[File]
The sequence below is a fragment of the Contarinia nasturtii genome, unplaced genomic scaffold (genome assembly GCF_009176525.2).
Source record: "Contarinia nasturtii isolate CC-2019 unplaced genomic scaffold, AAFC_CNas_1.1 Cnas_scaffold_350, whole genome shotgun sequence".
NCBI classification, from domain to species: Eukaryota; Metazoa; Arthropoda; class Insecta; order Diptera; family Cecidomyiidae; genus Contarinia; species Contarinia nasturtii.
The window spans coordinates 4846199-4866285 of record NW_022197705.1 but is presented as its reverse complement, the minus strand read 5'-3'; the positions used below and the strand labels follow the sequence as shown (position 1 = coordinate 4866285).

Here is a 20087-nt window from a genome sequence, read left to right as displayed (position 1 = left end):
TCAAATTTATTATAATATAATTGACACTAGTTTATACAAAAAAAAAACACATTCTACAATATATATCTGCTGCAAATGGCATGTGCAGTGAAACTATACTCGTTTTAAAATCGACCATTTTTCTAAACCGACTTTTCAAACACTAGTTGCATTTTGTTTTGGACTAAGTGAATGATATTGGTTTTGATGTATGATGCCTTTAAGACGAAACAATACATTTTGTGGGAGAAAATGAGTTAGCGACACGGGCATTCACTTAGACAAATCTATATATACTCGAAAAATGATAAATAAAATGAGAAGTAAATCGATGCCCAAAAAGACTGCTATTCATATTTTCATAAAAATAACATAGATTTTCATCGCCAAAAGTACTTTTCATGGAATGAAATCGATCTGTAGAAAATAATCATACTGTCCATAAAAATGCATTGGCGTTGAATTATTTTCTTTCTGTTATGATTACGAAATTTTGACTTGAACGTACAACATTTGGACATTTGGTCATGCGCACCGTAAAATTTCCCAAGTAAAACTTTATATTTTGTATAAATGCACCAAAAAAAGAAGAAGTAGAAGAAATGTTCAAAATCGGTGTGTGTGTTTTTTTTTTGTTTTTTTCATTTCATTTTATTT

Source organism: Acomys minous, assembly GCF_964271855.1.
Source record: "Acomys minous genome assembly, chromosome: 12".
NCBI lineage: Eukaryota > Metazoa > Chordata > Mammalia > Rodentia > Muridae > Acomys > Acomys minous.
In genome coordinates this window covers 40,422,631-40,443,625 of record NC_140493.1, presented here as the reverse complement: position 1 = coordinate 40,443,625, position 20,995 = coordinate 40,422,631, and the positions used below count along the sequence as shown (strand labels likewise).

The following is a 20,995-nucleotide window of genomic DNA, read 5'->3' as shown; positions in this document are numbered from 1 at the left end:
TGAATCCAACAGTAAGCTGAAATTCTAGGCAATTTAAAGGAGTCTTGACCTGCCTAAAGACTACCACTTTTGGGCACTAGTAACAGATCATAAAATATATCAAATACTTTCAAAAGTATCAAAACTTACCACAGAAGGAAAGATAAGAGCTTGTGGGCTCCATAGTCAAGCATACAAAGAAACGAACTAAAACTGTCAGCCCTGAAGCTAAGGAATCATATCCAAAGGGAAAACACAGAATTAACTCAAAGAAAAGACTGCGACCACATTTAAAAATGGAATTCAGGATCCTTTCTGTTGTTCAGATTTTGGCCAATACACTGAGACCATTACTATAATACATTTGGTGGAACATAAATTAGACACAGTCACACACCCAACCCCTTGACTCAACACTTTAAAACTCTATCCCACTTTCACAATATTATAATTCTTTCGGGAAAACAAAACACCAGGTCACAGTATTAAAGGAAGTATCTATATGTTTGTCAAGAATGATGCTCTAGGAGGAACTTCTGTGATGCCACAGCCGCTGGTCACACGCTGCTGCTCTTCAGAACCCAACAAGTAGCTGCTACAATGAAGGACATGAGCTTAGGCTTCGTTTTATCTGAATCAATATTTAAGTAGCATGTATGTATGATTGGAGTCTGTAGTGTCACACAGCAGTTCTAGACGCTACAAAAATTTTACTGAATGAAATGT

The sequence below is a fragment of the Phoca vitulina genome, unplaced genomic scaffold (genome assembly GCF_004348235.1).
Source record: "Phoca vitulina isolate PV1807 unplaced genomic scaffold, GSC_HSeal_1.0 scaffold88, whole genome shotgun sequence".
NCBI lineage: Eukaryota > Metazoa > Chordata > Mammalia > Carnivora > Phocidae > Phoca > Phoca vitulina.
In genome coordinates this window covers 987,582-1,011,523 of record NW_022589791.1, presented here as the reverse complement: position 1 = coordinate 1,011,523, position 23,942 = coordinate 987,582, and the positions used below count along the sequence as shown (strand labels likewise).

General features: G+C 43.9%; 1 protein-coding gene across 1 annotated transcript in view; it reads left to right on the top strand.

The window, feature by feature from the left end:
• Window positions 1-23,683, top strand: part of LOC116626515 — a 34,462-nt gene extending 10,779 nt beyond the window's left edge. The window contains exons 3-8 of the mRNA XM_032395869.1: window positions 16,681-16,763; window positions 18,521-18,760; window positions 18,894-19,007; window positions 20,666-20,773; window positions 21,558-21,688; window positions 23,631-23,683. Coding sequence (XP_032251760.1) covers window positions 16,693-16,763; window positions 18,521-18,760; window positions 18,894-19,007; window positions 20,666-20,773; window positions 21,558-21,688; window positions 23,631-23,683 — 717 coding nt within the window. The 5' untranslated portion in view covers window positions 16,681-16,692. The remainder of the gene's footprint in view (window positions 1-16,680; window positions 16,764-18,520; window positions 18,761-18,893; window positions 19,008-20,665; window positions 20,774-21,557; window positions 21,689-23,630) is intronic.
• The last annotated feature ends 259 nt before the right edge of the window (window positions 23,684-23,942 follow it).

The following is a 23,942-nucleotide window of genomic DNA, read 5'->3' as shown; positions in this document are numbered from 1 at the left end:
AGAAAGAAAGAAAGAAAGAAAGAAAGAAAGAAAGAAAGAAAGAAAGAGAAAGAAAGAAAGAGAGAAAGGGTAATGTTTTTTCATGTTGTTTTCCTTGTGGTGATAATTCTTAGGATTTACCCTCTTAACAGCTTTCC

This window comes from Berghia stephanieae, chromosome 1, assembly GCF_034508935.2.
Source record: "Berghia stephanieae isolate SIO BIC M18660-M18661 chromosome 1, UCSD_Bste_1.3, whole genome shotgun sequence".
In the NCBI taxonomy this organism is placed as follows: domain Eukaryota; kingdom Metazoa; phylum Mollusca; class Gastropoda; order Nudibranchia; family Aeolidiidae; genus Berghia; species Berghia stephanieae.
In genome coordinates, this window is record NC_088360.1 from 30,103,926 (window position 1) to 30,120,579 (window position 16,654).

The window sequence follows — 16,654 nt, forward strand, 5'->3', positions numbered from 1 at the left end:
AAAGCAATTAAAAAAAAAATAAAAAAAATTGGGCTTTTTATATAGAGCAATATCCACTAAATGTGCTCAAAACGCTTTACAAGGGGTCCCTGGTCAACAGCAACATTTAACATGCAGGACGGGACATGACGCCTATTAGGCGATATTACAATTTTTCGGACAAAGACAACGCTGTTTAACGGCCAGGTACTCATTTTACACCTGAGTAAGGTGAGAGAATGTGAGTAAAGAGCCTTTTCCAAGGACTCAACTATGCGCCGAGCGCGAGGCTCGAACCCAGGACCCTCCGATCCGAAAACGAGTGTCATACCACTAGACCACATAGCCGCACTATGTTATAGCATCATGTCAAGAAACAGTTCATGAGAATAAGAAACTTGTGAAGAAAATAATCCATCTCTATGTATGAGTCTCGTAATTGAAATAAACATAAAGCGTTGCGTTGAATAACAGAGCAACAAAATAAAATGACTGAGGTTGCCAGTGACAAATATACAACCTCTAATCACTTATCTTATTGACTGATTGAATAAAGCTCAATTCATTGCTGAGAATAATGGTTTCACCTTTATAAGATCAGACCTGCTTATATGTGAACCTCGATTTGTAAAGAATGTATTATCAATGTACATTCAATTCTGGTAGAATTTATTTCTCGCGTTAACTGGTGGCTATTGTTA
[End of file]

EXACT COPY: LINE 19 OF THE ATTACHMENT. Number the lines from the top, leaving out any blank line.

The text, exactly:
• Window positions 1-23,683, top strand: part of LOC116626515 — a 34,462-nt gene extending 10,779 nt beyond the window's left edge. The window contains exons 3-8 of the mRNA XM_032395869.1: window positions 16,681-16,763; window positions 18,521-18,760; window positions 18,894-19,007; window positions 20,666-20,773; window positions 21,558-21,688; window positions 23,631-23,683. Coding sequence (XP_032251760.1) covers window positions 16,693-16,763; window positions 18,521-18,760; window positions 18,894-19,007; window positions 20,666-20,773; window positions 21,558-21,688; window positions 23,631-23,683 — 717 coding nt within the window. The 5' untranslated portion in view covers window positions 16,681-16,692. The remainder of the gene's footprint in view (window positions 1-16,680; window positions 16,764-18,520; window positions 18,761-18,893; window positions 19,008-20,665; window positions 20,774-21,557; window positions 21,689-23,630) is intronic.